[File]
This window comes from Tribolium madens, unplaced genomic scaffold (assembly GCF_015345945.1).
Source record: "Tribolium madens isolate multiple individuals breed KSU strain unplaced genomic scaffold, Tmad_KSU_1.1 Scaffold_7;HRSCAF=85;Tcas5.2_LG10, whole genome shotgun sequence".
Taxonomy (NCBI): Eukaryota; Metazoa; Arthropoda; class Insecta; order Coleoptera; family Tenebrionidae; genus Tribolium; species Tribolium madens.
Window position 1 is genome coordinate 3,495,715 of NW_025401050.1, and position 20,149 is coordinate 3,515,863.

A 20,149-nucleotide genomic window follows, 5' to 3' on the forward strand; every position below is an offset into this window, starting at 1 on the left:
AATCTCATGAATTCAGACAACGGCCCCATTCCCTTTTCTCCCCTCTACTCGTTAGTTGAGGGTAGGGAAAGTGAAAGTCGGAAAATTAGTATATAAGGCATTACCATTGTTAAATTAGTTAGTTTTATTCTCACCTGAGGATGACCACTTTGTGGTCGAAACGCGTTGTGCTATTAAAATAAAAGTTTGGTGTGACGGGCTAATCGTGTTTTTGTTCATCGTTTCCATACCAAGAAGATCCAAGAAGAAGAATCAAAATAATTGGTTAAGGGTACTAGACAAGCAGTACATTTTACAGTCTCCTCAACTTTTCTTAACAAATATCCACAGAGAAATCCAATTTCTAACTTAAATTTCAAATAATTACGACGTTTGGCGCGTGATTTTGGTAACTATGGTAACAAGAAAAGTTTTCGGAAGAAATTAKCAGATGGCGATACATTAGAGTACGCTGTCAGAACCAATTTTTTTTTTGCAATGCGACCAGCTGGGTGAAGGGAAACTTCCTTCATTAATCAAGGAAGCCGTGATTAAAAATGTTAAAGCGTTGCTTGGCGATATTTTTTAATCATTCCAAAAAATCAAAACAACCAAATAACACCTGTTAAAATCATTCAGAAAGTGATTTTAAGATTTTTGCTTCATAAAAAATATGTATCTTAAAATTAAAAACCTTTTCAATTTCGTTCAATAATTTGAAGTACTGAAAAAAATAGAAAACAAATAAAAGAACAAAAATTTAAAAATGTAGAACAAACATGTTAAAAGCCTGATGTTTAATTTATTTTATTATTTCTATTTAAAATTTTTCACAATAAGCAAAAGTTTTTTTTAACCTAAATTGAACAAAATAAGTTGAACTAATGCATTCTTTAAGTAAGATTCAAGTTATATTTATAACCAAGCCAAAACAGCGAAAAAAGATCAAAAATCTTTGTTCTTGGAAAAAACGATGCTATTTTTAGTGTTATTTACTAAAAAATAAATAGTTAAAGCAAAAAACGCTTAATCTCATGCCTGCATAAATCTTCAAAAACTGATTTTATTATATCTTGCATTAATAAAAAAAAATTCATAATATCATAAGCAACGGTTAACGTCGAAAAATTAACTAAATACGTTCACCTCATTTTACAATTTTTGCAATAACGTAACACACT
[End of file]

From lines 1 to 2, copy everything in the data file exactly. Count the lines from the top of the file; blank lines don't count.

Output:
This window comes from Tribolium madens, unplaced genomic scaffold (assembly GCF_015345945.1).
Source record: "Tribolium madens isolate multiple individuals breed KSU strain unplaced genomic scaffold, Tmad_KSU_1.1 Scaffold_7;HRSCAF=85;Tcas5.2_LG10, whole genome shotgun sequence".